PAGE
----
But extra power is useless unless your transmission can cope, so Charlie took the opportunity to beef up the MINI’s driveline with a Clutchmasters FX400 uprated clutch and lightweight flywheel, as well as install a Quaife limited-slip differential, which is an essential modification for any car being used hard on track, as it greatly increases the amount of traction when exiting corners.
While he was at it, Charlie also swapped the heavy lead acid battery for an Odyssey lightweight racing item and relocated it in the spare wheel well. This has altered the car’s weight distribution by shifting some mass away from the front and towards the stripped-out rear, improving the MINI’s already-majestic handling.
“With the car finally running, I shifted my attention towards improving the suspension and braking,” recalls Charlie. “I started off by changing the rear trailing arms for lighter R56 alternatives, refurbishing the front and rear subframes and replacing all the bushes with Powerflex polyurethane items.”
A full set of more powerful R56 John Cooper Works Brembo brakes were then purchased, refurbished and installed along with Hel braided brake lines, while the stock suspension made way for a quartet of KW Clubsport coilovers, a Whiteline rear anti-roll bar and Hardrace adjustable control arms.
He winces, “The KWs were easily the most expensive single item I’ve shelled out for on this car. In fact, when combined with the cost of the brakes, these two items alone have cost me over £1500 per corner. But the way the car handles now is incredible, so I’m not complaining – they’re worth every penny.”
Allowing Charlie to make the most of his marvellous MINI’s super suspension is a set of 7x17in Team Dynamics Pro Race 1.2 wheels wrapped in sticky 205/40×17 Toyo Proxes R888R semi-slick tyres.
Adding more lightness, Charlie removed the factory sound-deadening before diligently paring back the wiring loom to lose any redundant wiring, such as for the electric windows and headlights. The latter is not only a cunning way to lose a few extra kilos, but also makes tracing electrical faults far easier, especially when you are in the time- and resource-sparse confines of a pit lane.
“With the wiring complete, I had the whole interior resprayed to neaten it up before a JP Cages bolt-in roll cage was fitted,” says Charlie. Joining the race-spec cage is a single OMP RS bucket seat with a six-point harness, an Alcantara-trimmed steering wheel and a fire suppression system plumbed-in to the cockpit and engine bay.
The final piece of the puzzle was to focus on the exterior, in terms of additional weight savings and to give it a look that would stand out in the paddock and on track.
“I’d already replaced the heavy headlights with lightweight ETS blanks, so continued the theme with the fog lights, utilising the apertures to fit ETS racing brake ducts. This shed a surprising amount of weight from the front, but was nothing compared to the reduction that came from swapping the glass side and rear windows to Lexan.”
Being a race car, there was no point in going for a fancy paint job, so Charlie engaged WrapIT to apply the livery, the bright teal accent contrasting well against the dark gunmetal grey body and gloss black wheels, and is even complemented by the Luke tow straps in a matching hue.
“I’m really pleased with how the car has turned out,” beams Charlie. “But as yet, I’ve not had the chance to take it to the track for any testing, so I’m just hoping everything works come race day.” It’s going to be a real trial by fire when he hits the grid in anger.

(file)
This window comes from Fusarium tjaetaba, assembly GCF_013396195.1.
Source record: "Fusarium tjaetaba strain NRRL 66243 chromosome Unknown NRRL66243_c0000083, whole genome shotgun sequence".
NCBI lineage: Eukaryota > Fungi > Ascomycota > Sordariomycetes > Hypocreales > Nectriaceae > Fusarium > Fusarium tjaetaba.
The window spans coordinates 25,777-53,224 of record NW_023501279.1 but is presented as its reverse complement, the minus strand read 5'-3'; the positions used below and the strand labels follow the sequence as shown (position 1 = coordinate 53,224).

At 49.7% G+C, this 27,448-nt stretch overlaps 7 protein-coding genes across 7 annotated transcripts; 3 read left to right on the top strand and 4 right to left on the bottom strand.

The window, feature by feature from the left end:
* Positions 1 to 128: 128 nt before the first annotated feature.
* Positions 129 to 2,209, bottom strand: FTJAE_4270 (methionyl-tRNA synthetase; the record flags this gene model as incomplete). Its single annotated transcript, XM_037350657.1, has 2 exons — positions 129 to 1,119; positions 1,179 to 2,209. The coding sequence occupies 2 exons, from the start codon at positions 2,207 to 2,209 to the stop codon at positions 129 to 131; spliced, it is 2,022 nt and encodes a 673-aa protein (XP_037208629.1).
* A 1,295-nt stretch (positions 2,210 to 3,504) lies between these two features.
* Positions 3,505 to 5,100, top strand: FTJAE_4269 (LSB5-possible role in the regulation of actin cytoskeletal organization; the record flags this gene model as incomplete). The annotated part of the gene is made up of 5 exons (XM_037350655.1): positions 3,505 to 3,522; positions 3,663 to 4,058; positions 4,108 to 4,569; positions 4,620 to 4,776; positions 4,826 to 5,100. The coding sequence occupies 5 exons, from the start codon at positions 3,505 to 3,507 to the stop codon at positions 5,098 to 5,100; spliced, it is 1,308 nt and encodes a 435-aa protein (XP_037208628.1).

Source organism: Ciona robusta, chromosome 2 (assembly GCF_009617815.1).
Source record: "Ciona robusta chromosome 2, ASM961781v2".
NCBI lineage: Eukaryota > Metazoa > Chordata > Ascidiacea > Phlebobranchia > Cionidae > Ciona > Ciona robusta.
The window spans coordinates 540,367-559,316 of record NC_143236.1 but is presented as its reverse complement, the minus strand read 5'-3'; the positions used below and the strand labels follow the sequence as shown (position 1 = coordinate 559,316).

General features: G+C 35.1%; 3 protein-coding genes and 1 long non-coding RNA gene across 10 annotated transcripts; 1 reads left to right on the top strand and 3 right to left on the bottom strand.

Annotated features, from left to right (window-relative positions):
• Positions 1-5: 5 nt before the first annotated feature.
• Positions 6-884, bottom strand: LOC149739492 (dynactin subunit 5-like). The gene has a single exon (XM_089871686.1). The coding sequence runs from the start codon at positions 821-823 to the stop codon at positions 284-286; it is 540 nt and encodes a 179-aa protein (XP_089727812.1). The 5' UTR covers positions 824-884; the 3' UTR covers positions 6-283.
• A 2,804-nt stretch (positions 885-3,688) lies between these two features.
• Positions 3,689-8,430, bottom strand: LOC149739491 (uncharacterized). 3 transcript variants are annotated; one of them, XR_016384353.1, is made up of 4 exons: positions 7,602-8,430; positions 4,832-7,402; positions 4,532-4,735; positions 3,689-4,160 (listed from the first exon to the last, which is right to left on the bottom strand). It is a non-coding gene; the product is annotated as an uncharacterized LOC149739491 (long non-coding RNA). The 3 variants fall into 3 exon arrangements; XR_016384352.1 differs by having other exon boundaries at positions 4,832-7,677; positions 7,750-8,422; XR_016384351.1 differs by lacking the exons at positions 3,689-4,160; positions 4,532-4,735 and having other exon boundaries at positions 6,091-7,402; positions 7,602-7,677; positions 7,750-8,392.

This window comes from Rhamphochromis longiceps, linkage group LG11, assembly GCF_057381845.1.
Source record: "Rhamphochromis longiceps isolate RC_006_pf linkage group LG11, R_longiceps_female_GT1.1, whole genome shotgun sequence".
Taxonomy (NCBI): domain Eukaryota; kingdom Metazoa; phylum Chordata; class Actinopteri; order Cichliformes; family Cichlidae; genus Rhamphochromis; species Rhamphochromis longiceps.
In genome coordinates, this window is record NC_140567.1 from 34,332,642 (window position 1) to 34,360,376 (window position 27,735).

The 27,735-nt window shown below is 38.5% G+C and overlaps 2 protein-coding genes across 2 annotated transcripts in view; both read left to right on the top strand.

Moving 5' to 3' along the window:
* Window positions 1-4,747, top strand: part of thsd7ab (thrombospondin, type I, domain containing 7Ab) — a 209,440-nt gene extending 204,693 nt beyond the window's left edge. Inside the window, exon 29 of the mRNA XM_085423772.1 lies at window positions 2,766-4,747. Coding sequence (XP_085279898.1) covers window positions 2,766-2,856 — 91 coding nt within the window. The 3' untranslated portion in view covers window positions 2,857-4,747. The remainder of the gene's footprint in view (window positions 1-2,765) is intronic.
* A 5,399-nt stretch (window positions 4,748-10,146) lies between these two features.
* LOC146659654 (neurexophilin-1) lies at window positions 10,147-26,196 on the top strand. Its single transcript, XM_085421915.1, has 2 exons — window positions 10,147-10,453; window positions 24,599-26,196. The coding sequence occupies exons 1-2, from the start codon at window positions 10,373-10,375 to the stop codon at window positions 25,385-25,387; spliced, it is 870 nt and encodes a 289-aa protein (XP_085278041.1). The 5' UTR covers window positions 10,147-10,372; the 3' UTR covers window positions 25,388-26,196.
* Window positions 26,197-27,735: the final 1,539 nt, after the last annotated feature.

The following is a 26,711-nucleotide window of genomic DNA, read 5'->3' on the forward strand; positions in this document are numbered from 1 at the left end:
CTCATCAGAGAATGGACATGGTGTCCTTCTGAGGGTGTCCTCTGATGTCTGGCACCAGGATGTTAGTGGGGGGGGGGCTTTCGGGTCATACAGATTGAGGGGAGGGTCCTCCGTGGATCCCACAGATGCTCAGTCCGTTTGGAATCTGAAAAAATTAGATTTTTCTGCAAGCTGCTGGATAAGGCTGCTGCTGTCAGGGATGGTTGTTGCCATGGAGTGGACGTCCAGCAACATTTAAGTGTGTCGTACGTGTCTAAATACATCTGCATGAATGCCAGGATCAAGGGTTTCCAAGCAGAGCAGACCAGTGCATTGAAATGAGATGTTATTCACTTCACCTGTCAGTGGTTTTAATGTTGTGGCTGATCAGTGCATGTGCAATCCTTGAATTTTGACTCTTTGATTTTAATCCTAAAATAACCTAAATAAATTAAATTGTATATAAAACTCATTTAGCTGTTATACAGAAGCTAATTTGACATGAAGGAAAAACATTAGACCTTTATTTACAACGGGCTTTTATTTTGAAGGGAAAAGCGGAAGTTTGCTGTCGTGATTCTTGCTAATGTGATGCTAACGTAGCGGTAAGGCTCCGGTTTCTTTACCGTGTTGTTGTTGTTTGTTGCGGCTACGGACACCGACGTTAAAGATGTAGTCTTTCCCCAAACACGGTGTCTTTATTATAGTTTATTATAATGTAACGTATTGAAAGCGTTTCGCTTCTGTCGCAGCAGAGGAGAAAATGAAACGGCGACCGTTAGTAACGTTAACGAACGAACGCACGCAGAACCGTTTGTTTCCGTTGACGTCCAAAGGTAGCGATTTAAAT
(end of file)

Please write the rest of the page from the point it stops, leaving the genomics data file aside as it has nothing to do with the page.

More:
“It will be a steep learning curve to get the setup dialled in to perfection, but that’s part of the fun of racing,’ shrugs Charlie. “Hopefully, we’ll finally give those Type Rs a run for their money!”
And judging by the quality of his car and his skills behind the wheel, we’re sure Charlie and his MINI will do just that.
Tech Spec: MINI Cooper S R53 racer
1.6-litre four-cylinder 16v W11B16 engine, standard head with Cat Cams 1302469 cam, Bosch 550cc injectors, Bytetronik ECU remap, Airtec top-mount intercooler, 15 per cent Kavs pulley, Janspeed manifold mated to standard cat and R56 Scorpion cat back exhaust system, modified standard airbox with K&N 3190 filter, facelift Teflon supercharger, Pro hoses, Fletcher radiator, standard water pump, Odyssey race battery and ETA battery isolator
“The car is tuned to keep me within the class regulations for my current race series of 200bhp per ton at the flywheel. Car produces 197bhp at the wheels with 166lb.ft of wheel torque on the dyno”
Clutch Masters FX400 clutch and FX400 flywheel, Quaife limited-slip differential, facelift gearbox running standard ratios, polybushed gearbox mounts
Fully refurbished and powder-coated front and rear subframes, Powerflex bushes, KW Clubsport coilovers, Whiteline rear anti-roll bar, Hardrace adjustable control arms, R56 trailing arms, SuperPro adjustable drop-links, replacement wheel bearings, power steering delete
Front: Brembo 316mm drilled and vented discs with R56 JCW Brembo four-pot callipers and Carbotech pads, ETS Racing brake cooling ducts; rear: Nitrac drilled and vented discs with JCW R56 callipers and Carbotech pads; HEL braided lines
Wheels & Tyres:
7x17in Team Dynamics Pro Race 1.2 alloy wheels fitted with 205/40×17 Toyo Proxes R888R tyres
Fully stripped interior with all sound-deadening removed, JP Cages bolt-in roll cage, OMP RS bucket seat, Lifeline plumbed-in mechanical fire extinguisher, OMP steering wheel, OMP six-point harness, Ultra gauge, lightweight door cards
Standard three-door MINI retained as per regulations, front lights removed and ETS Racing headlight blanks fitted, front fog lights removed and fitted with ETS Racing brake ducts, Lexan windows fitted to doors, rear quarters and boot, drilled and modified front bumper and crash bar, battery box delete to allow R56 cat-back exhaust to be fitted, WrapiT vinyl wrap